Top-mount (or drop-in) kitchen sinks are fitted for a cutout in the countertop. A protruding rim rests on top of the counter, supporting the sink and preventing liquid seepage.
Undermount kitchen sinks are similar to top-mount sinks, but they have no rim. The sink may be flush with the countertop, or it may hit just below the countertop. Undermount sinks are not as easy to install as top-mount sinks. Unless you're handy, you should call a professional for the installation of an undermount sink.
Cabinet-mount kitchen sinks are popular in farmhouse kitchens. This basin-style sink sits atop a half-height cabinet or stand and is great for washing large items (or working as a closed-off bath for babies and pets).
Seamless sinks, also known as integrated sinks, aren't technically fitments. They're actually part of the countertop structure. These costly configurations exude a highly modern and sleek look.
Kitchen Sink Materials and Prices
Now it's time for the fun part: deciding which sink material fits your style. Below, we map the pros and cons of some of the most common materials for kitchen sinks, including stainless steel, porcelain, granite, and soapstone. We'll also give you ballpark price estimates, though the actual numbers will vary.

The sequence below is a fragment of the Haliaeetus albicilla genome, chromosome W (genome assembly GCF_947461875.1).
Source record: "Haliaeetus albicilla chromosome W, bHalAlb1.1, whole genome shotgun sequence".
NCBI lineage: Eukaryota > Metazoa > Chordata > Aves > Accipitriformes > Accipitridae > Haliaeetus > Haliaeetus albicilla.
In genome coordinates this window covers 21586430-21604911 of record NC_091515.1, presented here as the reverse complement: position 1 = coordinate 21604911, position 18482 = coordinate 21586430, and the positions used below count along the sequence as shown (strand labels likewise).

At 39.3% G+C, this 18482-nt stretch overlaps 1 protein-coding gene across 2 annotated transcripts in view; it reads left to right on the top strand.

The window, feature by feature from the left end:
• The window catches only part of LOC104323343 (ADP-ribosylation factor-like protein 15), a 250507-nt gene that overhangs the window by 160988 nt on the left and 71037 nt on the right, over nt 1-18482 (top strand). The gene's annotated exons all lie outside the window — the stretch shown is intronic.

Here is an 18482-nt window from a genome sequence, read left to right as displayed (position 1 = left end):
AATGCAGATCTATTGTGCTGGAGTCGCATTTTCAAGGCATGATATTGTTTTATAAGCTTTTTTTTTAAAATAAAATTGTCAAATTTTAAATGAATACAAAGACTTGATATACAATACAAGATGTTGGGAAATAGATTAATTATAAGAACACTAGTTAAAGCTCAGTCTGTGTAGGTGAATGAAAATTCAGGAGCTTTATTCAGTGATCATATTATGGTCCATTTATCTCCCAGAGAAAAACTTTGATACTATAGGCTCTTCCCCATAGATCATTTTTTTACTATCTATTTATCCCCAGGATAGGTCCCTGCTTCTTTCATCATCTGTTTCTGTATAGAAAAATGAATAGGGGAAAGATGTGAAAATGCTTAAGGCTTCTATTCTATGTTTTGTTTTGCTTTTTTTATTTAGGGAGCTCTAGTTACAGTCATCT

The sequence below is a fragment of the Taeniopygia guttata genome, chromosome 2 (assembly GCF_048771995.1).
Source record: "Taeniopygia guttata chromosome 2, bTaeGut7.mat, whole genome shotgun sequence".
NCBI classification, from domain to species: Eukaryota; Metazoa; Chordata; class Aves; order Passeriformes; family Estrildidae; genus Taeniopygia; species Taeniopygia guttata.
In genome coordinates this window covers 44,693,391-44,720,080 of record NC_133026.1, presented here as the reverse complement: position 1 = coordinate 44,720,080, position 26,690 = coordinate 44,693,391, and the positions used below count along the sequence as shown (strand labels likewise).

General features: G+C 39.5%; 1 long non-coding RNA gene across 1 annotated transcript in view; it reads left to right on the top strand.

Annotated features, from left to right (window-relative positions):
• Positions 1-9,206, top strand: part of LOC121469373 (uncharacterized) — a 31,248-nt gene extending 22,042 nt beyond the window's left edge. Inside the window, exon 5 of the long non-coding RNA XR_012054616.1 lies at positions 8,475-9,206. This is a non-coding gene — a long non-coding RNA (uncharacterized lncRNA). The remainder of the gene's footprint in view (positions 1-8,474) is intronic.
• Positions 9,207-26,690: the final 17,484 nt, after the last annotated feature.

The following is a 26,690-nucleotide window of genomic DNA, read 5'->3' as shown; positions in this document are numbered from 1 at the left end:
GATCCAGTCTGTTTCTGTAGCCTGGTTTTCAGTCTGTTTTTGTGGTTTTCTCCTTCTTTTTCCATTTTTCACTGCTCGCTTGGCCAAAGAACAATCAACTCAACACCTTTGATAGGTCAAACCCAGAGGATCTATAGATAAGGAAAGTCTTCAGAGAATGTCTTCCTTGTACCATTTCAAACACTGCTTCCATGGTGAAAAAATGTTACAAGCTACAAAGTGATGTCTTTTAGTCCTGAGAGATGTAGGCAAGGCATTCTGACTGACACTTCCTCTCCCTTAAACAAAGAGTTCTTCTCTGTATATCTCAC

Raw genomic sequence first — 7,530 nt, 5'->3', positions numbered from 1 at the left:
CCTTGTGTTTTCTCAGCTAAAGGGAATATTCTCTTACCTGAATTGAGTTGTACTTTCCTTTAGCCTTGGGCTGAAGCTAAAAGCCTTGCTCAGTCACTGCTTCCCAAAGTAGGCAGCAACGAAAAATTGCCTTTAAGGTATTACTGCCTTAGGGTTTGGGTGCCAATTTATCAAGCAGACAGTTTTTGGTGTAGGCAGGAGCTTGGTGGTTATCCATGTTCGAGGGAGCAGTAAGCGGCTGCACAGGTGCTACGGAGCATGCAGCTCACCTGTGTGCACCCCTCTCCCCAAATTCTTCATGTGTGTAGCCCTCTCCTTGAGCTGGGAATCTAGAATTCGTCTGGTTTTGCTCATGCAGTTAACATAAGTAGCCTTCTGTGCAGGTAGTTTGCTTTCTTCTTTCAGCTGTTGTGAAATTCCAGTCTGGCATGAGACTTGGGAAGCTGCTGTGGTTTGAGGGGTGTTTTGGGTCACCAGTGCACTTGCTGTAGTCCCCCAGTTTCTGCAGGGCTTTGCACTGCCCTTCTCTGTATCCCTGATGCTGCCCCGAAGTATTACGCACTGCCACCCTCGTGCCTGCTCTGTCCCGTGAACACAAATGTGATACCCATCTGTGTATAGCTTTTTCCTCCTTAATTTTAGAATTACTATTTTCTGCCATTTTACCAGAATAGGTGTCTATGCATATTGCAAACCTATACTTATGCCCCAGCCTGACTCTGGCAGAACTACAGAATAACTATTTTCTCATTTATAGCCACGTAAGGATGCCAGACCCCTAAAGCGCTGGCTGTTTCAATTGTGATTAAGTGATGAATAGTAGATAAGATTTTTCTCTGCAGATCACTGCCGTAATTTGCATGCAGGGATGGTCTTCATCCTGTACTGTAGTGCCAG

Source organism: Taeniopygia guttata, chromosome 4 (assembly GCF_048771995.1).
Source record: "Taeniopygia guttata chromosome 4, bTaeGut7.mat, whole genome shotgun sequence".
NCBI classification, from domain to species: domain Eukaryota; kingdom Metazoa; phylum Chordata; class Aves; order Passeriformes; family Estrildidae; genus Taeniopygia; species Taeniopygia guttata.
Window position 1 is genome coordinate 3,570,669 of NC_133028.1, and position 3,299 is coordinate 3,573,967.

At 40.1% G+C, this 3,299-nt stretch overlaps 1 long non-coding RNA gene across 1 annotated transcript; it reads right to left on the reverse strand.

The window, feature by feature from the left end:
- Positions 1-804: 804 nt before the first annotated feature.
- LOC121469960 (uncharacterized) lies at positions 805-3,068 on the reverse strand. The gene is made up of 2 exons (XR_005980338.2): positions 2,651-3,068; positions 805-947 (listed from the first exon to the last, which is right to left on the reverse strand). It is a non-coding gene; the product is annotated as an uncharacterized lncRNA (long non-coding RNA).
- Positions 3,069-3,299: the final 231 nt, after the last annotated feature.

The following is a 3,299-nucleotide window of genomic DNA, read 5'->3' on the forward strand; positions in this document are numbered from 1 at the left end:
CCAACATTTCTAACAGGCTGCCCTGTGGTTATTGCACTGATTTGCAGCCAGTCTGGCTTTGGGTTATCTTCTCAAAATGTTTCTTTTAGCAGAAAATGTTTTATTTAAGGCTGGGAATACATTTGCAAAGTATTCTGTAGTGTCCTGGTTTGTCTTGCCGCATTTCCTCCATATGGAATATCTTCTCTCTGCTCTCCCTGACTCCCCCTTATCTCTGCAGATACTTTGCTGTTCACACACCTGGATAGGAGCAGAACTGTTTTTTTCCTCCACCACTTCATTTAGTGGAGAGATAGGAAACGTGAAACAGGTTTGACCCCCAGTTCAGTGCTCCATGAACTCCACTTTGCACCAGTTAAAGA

Stainless steel is probably the most popular kitchen sink material. The offerings range from basic, inexpensive stainless-steel sinks to complex stainless-steel sinks with sculptural details, cool features, and high price tags.
Stainless-steel kitchen sinks range in thickness, too. A thicker sink is a bit more soundproof than a thinner sink.
- Pros: Stainless steel is often the cheapest option. It's durable, low-maintenance, and resistant to rust and stains.
- Cons: Some people don't like the industrial look of stainless steel. Hard water and fingerprints mark up the metal, and the surface will scratch. A sink made of stainless steel may be easy to clean, but it's hard to buff out wear.
- Price: A single-bowl sink of stainless steel is usually the cheapest option. You may be able to find one for around $50. For $20 more than that, you could get a double-bowl sink of the same quality. But if you want a handmade stainless-steel sink from a reputable manufacturer, you could spend $300 or more.
Acrylic is another inexpensive and popular kitchen sink material. Acrylic kitchen sinks are often reinforced with polyester and fiberglass.
- Pros: Acrylic kitchen sinks come in a multitude of styles and colors. They're lightweight and easy to bring home and install on your own. Once installed, many people find them to be stain-resistant and easy to maintain.